Wednesday, January 30, 2013


I recently finished a book called Cast Away in the Cold An Old Man's Story of a Young Man's Adventures, as Related by Captain John Hardy, Mariner by I.I. Hayes and is available as free Kindle download

It's a fictional tale but, still a good nautical read about survival in a harsh environment.  In the book a retired sea captain named John Hardy befriends some local children and tells them the story of how he first went to sea. He was raised on a farm and soon grew tired of the labor involved. So he ran away to New Bedford Massachusetts with the plan to get on a ship and go to sea:
“Up to this period of my life, I had never been ten miles from home, and had never seen a city, so of course everything was new to me. By this time, however, I had come to reflect seriously on my folly, and this, coupled with hunger and fatigue, so far banished curiosity from my mind that I was not in the least impressed by what I saw. In truth, I very heartily wished myself back on the farm; for if the labor there was not to my liking, it was at least not so hard as what I had performed these past two days, in walking along the dusty road,—and then I was, when on the farm, never without the means to satisfy my hunger.

“What I should have done at this critical stage, had not some one come to my assistance, I cannot imagine. I was afraid to ask any questions of the passers-by, for I did not really know what to ask them, or how to explain my situation; and, seeing that everybody was gaping at me with wonder and curiosity (and many of them were clearly laughing at my absurd appearance), I hurried on, not having the least idea of where I should go or what I should do.

“At length I saw a man with a very red face approaching on the opposite side of the street, and from his general appearance I guessed him to be a sailor; so, driven almost to desperation, I crossed over to him, looking, I am sure, the very picture of despair, and I thus accosted him: ‘If you please, sir, can you tell me where I can go and ship for a voyage?’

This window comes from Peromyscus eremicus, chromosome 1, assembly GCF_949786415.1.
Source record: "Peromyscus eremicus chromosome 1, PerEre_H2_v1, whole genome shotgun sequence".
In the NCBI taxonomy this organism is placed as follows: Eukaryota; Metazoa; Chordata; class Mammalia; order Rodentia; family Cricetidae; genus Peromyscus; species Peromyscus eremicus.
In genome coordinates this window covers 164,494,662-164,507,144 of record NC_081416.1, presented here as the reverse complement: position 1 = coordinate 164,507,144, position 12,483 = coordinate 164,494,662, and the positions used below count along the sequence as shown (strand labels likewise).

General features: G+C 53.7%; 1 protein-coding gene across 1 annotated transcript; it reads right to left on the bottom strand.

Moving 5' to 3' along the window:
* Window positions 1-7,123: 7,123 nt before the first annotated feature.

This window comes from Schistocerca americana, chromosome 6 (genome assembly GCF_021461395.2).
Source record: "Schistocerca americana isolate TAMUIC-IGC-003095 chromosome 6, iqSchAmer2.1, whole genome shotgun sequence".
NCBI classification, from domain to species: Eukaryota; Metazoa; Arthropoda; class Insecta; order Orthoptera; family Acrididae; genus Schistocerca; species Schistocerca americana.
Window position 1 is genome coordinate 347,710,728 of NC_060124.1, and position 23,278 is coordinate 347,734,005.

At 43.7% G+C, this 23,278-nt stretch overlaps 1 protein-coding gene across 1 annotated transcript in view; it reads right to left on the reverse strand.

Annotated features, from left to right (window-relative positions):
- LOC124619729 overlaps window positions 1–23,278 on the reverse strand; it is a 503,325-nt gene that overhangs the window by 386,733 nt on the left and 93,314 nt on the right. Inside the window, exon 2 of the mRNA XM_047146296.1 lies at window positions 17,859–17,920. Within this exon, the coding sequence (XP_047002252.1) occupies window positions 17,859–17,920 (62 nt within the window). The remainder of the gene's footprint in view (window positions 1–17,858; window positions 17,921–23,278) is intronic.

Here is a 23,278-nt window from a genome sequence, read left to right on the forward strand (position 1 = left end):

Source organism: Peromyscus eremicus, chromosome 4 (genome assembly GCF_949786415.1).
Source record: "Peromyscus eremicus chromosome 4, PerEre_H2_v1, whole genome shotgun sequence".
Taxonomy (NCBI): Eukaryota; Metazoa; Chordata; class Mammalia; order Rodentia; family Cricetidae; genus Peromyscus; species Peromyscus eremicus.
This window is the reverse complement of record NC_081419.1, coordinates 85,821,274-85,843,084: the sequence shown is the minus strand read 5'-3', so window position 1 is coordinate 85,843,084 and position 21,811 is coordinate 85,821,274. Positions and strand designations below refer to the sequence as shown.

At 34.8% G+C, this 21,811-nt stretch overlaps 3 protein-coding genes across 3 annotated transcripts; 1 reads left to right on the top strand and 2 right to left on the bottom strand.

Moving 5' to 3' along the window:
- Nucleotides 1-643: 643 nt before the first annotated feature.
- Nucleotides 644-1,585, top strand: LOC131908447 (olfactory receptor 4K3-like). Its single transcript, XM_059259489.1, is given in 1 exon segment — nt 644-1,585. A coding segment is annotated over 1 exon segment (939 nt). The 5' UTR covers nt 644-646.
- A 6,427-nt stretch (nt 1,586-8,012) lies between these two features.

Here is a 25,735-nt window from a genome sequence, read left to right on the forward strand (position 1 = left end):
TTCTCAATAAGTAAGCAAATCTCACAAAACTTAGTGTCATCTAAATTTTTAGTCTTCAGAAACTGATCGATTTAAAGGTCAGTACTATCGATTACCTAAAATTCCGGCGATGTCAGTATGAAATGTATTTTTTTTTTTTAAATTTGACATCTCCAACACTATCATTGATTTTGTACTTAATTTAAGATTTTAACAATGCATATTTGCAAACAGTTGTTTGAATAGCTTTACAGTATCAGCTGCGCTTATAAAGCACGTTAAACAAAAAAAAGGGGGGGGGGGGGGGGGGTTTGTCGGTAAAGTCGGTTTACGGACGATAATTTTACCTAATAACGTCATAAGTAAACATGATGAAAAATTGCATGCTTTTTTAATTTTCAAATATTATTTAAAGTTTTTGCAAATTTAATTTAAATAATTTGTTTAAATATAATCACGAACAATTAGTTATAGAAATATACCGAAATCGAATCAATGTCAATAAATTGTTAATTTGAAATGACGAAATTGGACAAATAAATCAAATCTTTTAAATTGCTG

“‘A voyage!’ shouted he, in reply, ‘a voyage! A pretty looking fellow you for a voyage!’—which observation very much confused me. Then he asked me a great many questions, using a great many hard names, the meaning of which I did not at all understand, and the necessity for which I could not exactly see. I noticed that he called me ‘landlubber’ very frequently, but I had no idea whether he meant to compliment or abuse me, though it seemed more likely to me that it was the latter. After a while, however, he seemed to have grown tired of talking, or had exhausted all his strange words, for he turned short round and bade me follow him, which I did, with very much the feelings a culprit must have when he is going to prison".

Of course he gets on a ship and things get even worse as he experiences his first bout of sea sickness:

“In the first place, you see, they gave me such wretched food to eat, all out of a rusty old tin plate, and I was all the time so sick from the motion of the vessel as we went tossing up and down on the rough sea, and from the tobacco-smoke of the forecastle, and all the other bad smells, that I could hardly eat a mouthful, so that I was half ready to die of starvation; and, as if this was not misery enough, the sailors were all the time, when in the forecastle, quarrelling like so many wild beasts in a cage; and as two of them had pistols, and all of them had knives, I was every minute in dread lest they should take it into their heads to murder each other, and kill me by mistake. So, I can tell you, being a young sailor-boy isn’t what it’s cracked up to be.”